The issue of a ceasefire is best understood in the light of the general rule that as long as there is oppressive and violent occupation there will always be resistance, including violent resistance. Once that is understood, it should be equally clear that the only way to reduce or end violent confrontations is through a political process that at the very least promises an end to this occupation.
The argument is easily illustrated by casting an eye back over the last 40 years of this belligerent and illegal Israeli occupation of Palestinian land. The only period of relative calm during that time was between 1996-2000, during the “healthy” years of the Oslo-inspired peace process. These years gave Palestinians a reason to believe that the occupation was coming to an end. As a result, Palestinians were ready to give this process a chance and instead focus on issues such as state and institution building.
It is no coincidence that the collapse of negotiations at Camp David was followed by an outbreak of confrontations and violence between the two sides. The period after the election of Hamas also witnessed a relative reduction in violence, at least from the Palestinian side. Israel undertook two extremely punishing and deadly raids into the Gaza Strip, one in June and one in October, leading to over a hundred Palestinian deaths, including many children and innocent bystanders. Nevertheless, a Gaza truce was agreed in November last year. Under the terms of this unwritten agreement, Hamas accepted to end its violent activities from the Strip if Israel ended its violent attacks on the Strip. But violence in the West Bank was excluded from the agreement.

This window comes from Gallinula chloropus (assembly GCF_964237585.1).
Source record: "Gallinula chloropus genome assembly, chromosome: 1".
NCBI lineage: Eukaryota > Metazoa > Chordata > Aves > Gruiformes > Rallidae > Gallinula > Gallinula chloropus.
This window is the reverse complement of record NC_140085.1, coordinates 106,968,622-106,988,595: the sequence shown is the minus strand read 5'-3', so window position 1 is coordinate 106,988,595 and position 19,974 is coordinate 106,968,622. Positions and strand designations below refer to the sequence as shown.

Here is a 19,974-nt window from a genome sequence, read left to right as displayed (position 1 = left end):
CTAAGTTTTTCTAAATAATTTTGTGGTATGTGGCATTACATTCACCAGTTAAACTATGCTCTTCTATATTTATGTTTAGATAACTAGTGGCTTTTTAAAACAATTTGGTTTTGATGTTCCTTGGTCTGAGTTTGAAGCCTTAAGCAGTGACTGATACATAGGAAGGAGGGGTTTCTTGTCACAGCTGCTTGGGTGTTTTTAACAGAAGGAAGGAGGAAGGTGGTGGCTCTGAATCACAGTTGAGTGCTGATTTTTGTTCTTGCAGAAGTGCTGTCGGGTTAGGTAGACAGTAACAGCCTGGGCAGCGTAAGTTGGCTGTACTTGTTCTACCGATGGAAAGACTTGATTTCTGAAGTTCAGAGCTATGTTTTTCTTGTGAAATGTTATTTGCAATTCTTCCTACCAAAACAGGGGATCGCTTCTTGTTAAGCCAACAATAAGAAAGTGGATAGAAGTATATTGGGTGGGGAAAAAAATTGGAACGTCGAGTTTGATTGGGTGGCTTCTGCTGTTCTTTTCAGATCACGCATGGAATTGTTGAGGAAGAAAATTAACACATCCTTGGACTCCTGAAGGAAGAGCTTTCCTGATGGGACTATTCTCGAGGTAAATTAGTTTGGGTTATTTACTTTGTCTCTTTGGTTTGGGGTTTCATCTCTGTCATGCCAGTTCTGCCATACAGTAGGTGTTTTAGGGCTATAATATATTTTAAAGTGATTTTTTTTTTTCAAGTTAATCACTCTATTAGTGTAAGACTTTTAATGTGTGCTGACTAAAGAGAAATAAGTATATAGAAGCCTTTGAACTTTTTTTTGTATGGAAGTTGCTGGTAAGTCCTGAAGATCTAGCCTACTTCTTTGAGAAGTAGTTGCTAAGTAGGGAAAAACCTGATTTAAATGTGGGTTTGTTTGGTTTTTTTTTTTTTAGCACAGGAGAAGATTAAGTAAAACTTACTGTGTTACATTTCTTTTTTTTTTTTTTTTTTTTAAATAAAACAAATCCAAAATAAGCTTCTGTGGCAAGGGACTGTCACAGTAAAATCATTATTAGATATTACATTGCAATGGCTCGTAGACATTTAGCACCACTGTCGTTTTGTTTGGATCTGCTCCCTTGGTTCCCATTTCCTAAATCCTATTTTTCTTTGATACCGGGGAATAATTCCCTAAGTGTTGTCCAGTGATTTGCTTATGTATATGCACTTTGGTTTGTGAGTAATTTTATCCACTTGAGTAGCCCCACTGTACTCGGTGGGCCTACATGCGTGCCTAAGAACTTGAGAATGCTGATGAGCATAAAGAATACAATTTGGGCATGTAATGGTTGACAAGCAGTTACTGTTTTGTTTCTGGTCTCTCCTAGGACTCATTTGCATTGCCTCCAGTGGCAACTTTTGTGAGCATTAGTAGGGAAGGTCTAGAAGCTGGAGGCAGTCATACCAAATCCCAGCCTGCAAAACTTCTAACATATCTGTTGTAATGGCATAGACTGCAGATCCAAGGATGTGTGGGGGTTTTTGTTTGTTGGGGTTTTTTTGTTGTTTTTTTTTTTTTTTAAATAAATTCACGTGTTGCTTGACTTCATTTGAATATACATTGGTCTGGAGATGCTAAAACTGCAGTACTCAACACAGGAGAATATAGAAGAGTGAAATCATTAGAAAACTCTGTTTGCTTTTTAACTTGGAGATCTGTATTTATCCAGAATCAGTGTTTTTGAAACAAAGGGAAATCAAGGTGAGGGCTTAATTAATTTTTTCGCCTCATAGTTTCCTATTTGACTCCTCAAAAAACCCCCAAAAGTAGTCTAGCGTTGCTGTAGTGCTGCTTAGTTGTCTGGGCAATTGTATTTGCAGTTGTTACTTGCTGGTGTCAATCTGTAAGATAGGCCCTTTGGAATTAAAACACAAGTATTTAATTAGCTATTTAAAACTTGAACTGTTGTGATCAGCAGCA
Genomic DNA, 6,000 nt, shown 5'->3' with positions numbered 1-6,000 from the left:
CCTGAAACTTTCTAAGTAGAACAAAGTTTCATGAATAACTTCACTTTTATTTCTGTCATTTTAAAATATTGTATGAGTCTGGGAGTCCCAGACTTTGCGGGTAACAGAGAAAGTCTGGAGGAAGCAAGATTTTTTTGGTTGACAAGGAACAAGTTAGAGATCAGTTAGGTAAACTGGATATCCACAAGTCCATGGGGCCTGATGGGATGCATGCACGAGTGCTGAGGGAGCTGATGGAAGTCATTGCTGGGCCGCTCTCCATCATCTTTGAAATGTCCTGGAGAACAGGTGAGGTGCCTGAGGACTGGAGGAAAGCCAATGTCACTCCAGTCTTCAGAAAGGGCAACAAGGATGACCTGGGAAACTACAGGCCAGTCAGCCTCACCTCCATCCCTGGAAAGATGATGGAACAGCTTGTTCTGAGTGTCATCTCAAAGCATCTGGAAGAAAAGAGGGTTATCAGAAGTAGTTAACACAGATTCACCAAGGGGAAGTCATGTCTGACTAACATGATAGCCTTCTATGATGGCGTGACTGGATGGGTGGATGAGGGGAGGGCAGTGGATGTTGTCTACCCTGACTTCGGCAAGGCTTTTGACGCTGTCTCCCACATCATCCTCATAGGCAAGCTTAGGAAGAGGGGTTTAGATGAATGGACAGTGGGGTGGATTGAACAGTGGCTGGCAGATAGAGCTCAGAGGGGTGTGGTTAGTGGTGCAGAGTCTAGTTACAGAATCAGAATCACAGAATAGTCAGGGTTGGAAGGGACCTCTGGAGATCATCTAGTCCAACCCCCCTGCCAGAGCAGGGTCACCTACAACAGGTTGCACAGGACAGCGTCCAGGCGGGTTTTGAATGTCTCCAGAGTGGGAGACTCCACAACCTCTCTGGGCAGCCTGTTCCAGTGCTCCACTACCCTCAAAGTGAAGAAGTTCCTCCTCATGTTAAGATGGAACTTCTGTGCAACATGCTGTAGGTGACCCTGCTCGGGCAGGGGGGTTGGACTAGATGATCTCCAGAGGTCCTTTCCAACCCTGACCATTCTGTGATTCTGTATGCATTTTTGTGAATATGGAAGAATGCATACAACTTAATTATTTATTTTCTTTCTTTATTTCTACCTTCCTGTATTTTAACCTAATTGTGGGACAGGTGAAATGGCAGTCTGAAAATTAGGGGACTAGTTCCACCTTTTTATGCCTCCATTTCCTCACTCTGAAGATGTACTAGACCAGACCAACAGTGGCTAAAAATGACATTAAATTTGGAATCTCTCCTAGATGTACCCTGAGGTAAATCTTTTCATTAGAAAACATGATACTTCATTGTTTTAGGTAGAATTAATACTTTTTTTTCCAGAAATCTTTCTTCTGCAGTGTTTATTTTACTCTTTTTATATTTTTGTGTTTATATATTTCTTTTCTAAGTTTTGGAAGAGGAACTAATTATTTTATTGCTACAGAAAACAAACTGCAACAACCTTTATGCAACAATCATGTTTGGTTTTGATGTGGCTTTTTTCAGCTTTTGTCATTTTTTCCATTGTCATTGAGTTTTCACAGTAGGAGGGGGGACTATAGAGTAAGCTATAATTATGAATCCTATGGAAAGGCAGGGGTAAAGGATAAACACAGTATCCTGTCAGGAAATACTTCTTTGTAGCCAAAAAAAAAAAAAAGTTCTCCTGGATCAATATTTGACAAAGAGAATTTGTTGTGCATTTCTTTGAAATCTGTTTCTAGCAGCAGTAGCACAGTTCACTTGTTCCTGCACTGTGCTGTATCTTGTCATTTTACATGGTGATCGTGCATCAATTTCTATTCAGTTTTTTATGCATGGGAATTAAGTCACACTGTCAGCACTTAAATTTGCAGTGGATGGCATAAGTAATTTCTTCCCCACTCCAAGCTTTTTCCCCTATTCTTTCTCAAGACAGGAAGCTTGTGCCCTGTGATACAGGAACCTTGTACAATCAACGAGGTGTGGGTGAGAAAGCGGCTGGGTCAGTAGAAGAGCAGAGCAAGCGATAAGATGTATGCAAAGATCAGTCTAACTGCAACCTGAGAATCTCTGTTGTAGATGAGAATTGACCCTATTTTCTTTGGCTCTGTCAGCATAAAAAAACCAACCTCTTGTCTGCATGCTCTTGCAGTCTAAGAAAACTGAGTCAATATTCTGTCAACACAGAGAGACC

That defect carried with it its eventual failure. The West Bank and Gaza are not separate entities. They are the home to the same people under the same conditions, fighting the same struggle and led by the same political parties and factions. The exclusion of the West Bank was wholly artificial. Thus, when Israel dramatically escalated its violence in different areas of the West Bank last week, killing nine Palestinian in less than 24 hours, the factions in Gaza, including Hamas, announced an end to the truce.
That is not to say a ceasefire is bound to fail. But for any such end to violence to be sustainable, two conditions must obtain. First, any ceasefire has to be comprehensive and include both the West Bank and Gaza. But second, and more importantly, any ceasefire must come in the context of a political initiative that addresses the root cause of the violence, which is of course the occupation.
On a related note, Hamas has, by its willingness and ability to implement a ceasefire, sent a message to the world that it can be a counterpart to Israel not only in military confrontations but also in ending the violence and possibly in a political process. Hamas also implicitly told the international community that it was ready to abide by at least one of the Quartet’s conditions, namely ending the violence.
Hamas’ willingness to send those signals again underscores the argument that ceasefires need political contexts. If a political context is either not created or is created and then ignored, ceasefires will only ever be lulls in fighting during which the parties take the opportunity to re-arm and prepare for yet another round of violence.